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It’s About Us – and Me

It’s About Us – and Me

A crucial question for leaders: How does your organization represent your best intentions, values, and thinking? And how does it not?

In today’s business world, thankfully, there’s an ever-greater focus on teamwork and collaboration. We’re finally learning that the power of cooperative effort surpasses by orders of magnitude the power of individual effort.

But, as in all things, the universe strives for balance, and there is still a need for leadership that grows out of a deeply personal relationship with the organization and its outcomes. So, when effective leaders walk into their building, or their department, or their office, they should see the quality of the environment as a reflection of their leadership.

Are people in your organization communicating openly and honestly with one another? Are they solving problems in a timely and effective manner? Are they positive and confident in their work? Does the building look like it should? Are they treating customers, and one another, with care and respect? Do they love the product or service you are selling?

The answers to these questions reflect the personality of the leader. It’s an awesome responsibility – and it’s one the leaders rises to, works into, and derives fulfillment from.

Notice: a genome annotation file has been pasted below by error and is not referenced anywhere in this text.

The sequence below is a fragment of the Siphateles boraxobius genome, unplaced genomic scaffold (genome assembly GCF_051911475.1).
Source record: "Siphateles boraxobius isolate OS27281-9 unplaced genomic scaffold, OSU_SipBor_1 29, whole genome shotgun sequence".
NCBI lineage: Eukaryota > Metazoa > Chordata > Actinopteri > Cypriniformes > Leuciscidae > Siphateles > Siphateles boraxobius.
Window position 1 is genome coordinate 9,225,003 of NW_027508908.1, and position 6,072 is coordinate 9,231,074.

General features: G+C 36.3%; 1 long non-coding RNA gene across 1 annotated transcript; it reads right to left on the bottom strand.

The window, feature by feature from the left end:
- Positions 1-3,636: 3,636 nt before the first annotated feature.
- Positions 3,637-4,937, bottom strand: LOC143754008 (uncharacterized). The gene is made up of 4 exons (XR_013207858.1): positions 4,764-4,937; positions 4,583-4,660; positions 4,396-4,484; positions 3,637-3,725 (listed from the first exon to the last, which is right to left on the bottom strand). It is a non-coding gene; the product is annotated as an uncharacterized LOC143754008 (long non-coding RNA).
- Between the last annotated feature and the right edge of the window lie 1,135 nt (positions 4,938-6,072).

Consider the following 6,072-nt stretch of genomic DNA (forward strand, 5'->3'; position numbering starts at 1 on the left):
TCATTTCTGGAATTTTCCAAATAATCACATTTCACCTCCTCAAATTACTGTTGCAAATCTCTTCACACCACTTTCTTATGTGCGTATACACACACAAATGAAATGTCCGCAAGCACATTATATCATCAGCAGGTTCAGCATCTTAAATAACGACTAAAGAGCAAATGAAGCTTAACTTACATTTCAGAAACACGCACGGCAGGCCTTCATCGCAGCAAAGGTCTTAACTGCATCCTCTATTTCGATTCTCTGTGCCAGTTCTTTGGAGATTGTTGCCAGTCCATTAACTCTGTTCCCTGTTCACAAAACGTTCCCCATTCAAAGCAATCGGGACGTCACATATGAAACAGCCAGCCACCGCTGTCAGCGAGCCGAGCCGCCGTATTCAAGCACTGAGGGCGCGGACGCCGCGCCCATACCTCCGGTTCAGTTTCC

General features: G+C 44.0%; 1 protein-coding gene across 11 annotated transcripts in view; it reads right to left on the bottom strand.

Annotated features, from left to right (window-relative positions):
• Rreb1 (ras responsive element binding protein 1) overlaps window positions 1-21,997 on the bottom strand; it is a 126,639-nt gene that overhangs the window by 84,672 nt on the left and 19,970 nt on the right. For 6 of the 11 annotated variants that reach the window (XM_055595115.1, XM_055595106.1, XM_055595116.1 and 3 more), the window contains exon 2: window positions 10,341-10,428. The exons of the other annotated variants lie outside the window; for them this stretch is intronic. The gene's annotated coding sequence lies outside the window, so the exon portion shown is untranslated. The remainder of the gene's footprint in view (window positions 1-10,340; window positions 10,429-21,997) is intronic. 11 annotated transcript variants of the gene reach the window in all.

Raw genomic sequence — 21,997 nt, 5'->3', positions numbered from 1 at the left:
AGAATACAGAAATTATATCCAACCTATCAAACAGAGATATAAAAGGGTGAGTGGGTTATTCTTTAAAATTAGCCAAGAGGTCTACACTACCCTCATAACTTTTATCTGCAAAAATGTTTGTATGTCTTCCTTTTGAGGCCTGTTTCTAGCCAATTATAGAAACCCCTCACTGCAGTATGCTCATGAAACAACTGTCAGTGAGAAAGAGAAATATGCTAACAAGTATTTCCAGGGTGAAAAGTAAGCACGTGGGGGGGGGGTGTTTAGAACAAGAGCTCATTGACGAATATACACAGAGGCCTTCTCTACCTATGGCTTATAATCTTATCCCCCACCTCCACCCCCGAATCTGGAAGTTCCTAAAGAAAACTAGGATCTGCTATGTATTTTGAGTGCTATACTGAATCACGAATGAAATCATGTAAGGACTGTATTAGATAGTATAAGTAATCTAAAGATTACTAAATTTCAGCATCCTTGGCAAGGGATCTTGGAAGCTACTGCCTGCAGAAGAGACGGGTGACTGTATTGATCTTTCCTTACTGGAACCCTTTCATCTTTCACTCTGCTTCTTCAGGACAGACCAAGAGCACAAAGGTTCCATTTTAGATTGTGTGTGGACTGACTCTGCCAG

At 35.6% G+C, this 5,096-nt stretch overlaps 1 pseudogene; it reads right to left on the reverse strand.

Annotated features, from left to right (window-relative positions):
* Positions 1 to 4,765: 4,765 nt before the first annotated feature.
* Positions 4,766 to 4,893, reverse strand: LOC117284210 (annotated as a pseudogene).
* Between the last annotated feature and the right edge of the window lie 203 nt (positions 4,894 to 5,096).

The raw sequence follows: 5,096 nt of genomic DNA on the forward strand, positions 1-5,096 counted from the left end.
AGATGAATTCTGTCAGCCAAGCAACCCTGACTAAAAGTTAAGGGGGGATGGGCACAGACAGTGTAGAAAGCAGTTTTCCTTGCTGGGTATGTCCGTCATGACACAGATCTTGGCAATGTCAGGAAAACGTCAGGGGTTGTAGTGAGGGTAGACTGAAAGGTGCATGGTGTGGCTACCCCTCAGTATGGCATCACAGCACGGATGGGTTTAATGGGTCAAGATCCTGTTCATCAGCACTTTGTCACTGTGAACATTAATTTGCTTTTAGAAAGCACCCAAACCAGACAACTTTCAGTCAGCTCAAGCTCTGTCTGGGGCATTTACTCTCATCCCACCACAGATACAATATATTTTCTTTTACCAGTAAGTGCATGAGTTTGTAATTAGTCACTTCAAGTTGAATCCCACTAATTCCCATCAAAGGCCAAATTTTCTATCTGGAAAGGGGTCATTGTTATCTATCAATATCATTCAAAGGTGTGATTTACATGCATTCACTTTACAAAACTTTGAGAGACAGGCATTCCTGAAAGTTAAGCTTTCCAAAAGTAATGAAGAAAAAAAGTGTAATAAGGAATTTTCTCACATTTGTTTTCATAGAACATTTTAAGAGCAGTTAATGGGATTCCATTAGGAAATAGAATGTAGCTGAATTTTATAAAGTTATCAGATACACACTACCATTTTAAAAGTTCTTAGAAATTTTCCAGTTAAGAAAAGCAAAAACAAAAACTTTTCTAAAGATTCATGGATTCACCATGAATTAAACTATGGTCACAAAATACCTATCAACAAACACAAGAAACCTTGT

In our work with leaders, we observe that few people truly live into their own power. The world around you is big and complicated; there is a lot you can’t change. But you can change your organization – if you believe you can and if you possess the leadership skills to make good on that belief.

So sometimes it really is more about me, and less about us. There is a necessary balance here between the collective will and the will of key individual leaders. Sometimes organizations need the strong leader to step up and take the organization to a higher place.

This transformation of your organization requires the leader to have a vision. What does that involve? Well, this blog post from my business partner late last year will get you started.

•  Revisit your intentions for your organization or department. What do you want it to look like, act like, feel like?
•  Ask yourself, “What aspects of the environment here don’t match up with my very best sense of myself and what I want to see?”
•  Make a short list of the things you could be acting on today that would bring the current reality closer to your vision.
•  Get into action!

About the Author

Jim Hessler
Jim Hessler bootstrapped his way from retail work into a successful career as salesman, sales manager, Fortune 500 executive, and corporate turnaround engineer. Along the way, he developed The Leadership Platform, a proven model for training managers to become sustainably better leaders. It became the basis of his leadership primer, Land On Your Feet, Not On Your Face: A Guild to Building Your Leadership Platform. Jim is the founder of Path Forward Leadership Development Services.

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